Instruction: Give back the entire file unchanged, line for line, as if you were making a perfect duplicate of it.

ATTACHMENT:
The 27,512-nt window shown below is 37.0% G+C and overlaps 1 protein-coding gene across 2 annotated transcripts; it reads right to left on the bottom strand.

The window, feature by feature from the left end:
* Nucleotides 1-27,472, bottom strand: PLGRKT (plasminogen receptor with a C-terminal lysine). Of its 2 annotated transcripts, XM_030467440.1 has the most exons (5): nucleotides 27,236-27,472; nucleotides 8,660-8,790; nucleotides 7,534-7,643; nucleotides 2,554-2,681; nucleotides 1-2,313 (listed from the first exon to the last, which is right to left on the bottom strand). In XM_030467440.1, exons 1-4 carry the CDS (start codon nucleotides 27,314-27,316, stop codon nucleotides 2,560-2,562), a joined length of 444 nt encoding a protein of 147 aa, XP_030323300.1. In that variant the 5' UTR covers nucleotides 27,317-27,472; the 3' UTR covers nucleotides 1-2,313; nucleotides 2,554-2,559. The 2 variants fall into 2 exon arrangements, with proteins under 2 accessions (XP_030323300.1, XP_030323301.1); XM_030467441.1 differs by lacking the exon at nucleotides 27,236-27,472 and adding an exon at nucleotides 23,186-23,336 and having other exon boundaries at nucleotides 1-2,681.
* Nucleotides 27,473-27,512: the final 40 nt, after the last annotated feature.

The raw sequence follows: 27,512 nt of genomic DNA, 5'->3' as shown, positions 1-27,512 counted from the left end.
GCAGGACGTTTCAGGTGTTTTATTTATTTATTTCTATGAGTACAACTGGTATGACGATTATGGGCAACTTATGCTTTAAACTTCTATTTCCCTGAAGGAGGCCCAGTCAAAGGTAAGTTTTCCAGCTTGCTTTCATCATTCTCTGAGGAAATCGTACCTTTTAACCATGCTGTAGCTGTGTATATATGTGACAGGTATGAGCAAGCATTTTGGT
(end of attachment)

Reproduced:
The 27,512-nt window shown below is 37.0% G+C and overlaps 1 protein-coding gene across 2 annotated transcripts; it reads right to left on the bottom strand.

The window, feature by feature from the left end:
* Nucleotides 1-27,472, bottom strand: PLGRKT (plasminogen receptor with a C-terminal lysine). Of its 2 annotated transcripts, XM_030467440.1 has the most exons (5): nucleotides 27,236-27,472; nucleotides 8,660-8,790; nucleotides 7,534-7,643; nucleotides 2,554-2,681; nucleotides 1-2,313 (listed from the first exon to the last, which is right to left on the bottom strand). In XM_030467440.1, exons 1-4 carry the CDS (start codon nucleotides 27,314-27,316, stop codon nucleotides 2,560-2,562), a joined length of 444 nt encoding a protein of 147 aa, XP_030323300.1. In that variant the 5' UTR covers nucleotides 27,317-27,472; the 3' UTR covers nucleotides 1-2,313; nucleotides 2,554-2,559. The 2 variants fall into 2 exon arrangements, with proteins under 2 accessions (XP_030323300.1, XP_030323301.1); XM_030467441.1 differs by lacking the exon at nucleotides 27,236-27,472 and adding an exon at nucleotides 23,186-23,336 and having other exon boundaries at nucleotides 1-2,681.
* Nucleotides 27,473-27,512: the final 40 nt, after the last annotated feature.

The raw sequence follows: 27,512 nt of genomic DNA, 5'->3' as shown, positions 1-27,512 counted from the left end.
GCAGGACGTTTCAGGTGTTTTATTTATTTATTTCTATGAGTACAACTGGTATGACGATTATGGGCAACTTATGCTTTAAACTTCTATTTCCCTGAAGGAGGCCCAGTCAAAGGTAAGTTTTCCAGCTTGCTTTCATCATTCTCTGAGGAAATCGTACCTTTTAACCATGCTGTAGCTGTGTATATATGTGACAGGTATGAGCAAGCATTTTGGT